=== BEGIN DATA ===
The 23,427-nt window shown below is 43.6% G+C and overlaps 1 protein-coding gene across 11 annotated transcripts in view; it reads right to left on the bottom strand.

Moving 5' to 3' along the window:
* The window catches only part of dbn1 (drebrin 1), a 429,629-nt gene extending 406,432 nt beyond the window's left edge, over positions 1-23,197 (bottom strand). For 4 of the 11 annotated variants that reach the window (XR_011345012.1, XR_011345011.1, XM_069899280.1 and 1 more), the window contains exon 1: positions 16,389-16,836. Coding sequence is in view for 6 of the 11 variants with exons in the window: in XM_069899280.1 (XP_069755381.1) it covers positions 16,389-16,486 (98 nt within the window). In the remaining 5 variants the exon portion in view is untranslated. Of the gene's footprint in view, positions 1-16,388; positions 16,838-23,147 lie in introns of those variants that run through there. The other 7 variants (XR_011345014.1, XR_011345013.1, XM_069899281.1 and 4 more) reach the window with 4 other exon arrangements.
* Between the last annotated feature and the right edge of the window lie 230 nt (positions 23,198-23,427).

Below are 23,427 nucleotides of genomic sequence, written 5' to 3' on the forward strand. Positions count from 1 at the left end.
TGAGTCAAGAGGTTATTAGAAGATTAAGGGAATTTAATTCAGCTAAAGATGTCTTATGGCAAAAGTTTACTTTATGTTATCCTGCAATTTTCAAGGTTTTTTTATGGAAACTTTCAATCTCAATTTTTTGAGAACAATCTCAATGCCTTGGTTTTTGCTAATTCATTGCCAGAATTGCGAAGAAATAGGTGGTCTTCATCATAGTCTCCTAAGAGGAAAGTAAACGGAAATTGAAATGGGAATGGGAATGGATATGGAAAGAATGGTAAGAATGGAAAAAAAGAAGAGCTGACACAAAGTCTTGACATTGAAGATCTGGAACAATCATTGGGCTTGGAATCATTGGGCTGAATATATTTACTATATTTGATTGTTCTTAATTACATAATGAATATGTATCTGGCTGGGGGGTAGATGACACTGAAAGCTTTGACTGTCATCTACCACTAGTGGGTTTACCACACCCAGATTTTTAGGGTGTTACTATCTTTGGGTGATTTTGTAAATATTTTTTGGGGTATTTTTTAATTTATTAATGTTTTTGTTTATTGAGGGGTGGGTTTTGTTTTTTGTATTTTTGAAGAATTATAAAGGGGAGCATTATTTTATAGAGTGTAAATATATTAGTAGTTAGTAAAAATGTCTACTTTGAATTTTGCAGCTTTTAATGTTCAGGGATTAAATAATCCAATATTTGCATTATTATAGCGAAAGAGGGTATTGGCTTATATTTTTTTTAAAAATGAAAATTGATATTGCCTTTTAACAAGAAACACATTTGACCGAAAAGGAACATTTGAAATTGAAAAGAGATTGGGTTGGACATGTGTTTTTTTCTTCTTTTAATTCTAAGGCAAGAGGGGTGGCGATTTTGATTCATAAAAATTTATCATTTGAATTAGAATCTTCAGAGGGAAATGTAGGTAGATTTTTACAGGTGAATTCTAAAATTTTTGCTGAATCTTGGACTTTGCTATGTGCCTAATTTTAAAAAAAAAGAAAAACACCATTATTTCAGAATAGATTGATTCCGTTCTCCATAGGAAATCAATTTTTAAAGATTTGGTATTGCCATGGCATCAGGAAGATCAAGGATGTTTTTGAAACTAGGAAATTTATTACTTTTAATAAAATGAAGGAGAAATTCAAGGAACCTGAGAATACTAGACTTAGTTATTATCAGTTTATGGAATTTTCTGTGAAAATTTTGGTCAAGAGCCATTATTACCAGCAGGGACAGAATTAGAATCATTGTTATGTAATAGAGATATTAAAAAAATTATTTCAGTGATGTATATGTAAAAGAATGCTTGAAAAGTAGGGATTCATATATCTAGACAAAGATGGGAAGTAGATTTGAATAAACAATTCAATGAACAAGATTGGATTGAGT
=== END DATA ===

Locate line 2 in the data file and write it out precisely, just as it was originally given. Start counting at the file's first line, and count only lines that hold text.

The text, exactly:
Moving 5' to 3' along the window: